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Control Report from Jim Montague: Help wanted

March 11, 2022
Useful change needs participation to overcome inertia

While cleaning up my bloated email inbox, I was reminded recently of the hundreds and likely thousands of people, who generously help me cover Control's major topics from flow to fieldbuses. They patiently explain their basic workings, how they evolve, and most importantly, how to help our readers understand and hopefully benefit from using them. I know it's not easy to get these concepts and principles across to me, so I can relay them to others. I'm grateful to every source who is willing to try, and I hereby offer another sincere thank you to all of them.

However, I've learned this willingness to participate and explain has a value far beyond simply informing readers and keeping me employed. Similar to voting, jury duty, public/military service—or a family just talking about their days over dinner—I believe that willingness and participation binds together groups, organizations and communities of all sizes. Older veterans get to share their hard-won lessons learned and even regrets, and younger rookies get to share the inspiration of everything that's new and full of life—and hopefully each listens long enough to benefit from the others.

Whether professionally or geographically defined, I know many groups and communities are elevated by the exchanges between their members. The real value of the truth is it gets everyone on the same page, and generates the best ideas and options about what to do next.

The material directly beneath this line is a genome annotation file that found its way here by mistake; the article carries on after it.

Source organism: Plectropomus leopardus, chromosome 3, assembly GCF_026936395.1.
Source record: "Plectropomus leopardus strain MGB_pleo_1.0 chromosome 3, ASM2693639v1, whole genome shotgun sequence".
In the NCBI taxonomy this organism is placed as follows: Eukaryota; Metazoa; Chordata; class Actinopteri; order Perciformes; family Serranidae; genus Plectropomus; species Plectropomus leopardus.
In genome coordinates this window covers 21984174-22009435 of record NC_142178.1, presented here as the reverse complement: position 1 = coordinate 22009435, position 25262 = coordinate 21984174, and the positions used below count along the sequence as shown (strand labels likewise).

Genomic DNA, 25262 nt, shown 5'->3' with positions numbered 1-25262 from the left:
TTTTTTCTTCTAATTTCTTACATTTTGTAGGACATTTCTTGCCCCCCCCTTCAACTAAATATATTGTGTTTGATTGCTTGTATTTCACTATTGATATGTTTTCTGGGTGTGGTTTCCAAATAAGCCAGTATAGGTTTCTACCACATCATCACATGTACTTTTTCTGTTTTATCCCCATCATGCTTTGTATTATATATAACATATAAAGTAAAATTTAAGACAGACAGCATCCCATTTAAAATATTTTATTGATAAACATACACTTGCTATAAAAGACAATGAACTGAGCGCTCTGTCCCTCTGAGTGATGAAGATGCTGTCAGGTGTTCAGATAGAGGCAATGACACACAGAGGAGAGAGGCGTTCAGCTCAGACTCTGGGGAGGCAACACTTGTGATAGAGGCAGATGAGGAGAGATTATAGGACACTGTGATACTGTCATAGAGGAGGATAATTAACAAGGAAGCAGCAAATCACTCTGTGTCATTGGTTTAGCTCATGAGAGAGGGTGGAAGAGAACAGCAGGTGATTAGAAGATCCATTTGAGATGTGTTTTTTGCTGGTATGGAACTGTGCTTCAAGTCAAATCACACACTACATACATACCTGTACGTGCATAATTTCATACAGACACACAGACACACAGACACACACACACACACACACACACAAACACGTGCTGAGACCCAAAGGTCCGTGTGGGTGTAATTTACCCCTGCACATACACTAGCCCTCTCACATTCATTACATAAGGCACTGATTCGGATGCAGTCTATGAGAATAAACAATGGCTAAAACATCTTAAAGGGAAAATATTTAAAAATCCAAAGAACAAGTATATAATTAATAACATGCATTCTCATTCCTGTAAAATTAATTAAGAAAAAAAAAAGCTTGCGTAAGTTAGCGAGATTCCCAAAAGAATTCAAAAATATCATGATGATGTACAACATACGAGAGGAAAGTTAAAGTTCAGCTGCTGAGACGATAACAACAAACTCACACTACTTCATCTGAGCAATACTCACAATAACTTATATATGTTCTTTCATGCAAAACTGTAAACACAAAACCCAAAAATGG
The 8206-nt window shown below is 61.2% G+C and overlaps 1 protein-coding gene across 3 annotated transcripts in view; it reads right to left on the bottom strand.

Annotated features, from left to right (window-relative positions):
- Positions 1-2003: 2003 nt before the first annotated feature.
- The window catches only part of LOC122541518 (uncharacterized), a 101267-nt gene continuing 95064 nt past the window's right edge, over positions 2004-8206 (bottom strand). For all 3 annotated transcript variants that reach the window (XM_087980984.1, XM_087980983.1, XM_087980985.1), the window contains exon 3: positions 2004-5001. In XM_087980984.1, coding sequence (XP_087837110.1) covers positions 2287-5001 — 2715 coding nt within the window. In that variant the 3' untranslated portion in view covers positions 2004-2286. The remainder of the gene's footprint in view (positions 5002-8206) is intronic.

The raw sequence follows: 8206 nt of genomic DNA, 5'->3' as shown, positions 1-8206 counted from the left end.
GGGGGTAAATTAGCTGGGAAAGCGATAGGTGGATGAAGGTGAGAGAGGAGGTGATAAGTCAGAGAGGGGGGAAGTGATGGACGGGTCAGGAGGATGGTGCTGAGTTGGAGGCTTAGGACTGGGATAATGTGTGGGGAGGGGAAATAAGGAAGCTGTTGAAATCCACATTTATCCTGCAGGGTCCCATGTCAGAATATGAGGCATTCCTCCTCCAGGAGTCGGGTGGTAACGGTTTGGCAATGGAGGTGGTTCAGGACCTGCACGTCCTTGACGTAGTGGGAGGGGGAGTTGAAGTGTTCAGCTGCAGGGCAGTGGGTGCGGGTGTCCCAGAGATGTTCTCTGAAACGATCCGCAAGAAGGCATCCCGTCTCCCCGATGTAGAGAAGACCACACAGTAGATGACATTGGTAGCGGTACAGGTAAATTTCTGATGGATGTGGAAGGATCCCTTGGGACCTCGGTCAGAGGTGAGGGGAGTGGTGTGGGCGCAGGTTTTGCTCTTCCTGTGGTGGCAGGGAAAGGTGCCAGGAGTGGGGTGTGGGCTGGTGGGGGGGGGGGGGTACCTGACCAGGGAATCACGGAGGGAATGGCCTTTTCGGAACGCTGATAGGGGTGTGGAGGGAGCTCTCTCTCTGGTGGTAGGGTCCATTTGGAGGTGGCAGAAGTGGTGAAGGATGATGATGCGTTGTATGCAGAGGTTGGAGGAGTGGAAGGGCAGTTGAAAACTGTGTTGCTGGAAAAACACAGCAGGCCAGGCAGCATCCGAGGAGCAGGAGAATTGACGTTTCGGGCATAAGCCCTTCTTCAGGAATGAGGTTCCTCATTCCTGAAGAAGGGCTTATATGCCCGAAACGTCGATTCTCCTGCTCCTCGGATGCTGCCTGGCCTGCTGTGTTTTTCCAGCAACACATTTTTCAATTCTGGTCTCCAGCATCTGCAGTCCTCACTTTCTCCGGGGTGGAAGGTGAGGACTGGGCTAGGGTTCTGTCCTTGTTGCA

At the same time, I've covered other groups that are unwilling or unable to participate or even communicate. Some are stuck behind short-sighted communications policies or corporate hierarchies. Others are closed off behind physical, self-imposed gates. I think most are unaware of the vitality they're missing, and don't think interacting with their communities is important because they don't realize what's possible. Ignorance isn't really bliss after all.

This is why every upgrade, migration, adoption or integration project starts with recruiting one or more internal champions, who can drive these efforts and convince their colleagues, management and organizations to buy in and support them. When each fieldbus, Ethernet, batch, wireless, cybersecurity or IIoT protocol and standards effort emerged, they all needed evangelists to advocate for them, almost as much as they required the developers who created them.

In this issue's "Rubber meets road" cover article (p. 22), the Open Process Automation Forum (OPAF) is again urgently seeking participation in and support for the Open Process Automation Standard (O-PAS). Even though it's already made significant progress, OPAF knows that O-PAS must maintain its momentum to achieve its goal of interoperable process controls.

Whatever the endeavor, securing the greatest possible participation is essential. This is just as true for local bake sales, kids sports programs, school and municipal boards as it is for international process standards and all sorts of multinational coalitions, which have been tackling COVID-19 and supply chain snags, and now Russia's invasion of Ukraine.

However, even though seeking participation in good causes is commendable, I should mention that I've noticed it comes with at least a couple of occupational hazards. First, just as stiction is hard to overcome and valves don't like coming unstuck, inertia-bound individuals and organizations usually don't appreciate being rousted to action or even asked nicely to wake up. Consequently, opening communications and inviting participation is often a thankless task.

Second, organizers and participants in every effort to make useful changes or adopt something new typically have to deal with endless undermining along the way, whether they're pushing for O-PAS or local ordinances. Plus, they usually have to accept partial victories, many setbacks, and compromise on achieving far less than they originally planned.

As usual, slow chipping away is the only way. Keep forging ahead for what's right. Just be ready for plenty of backbiting.

About the author: Jim Montague
About the Author

Jim Montague | Executive Editor

Jim Montague is executive editor of Control. 

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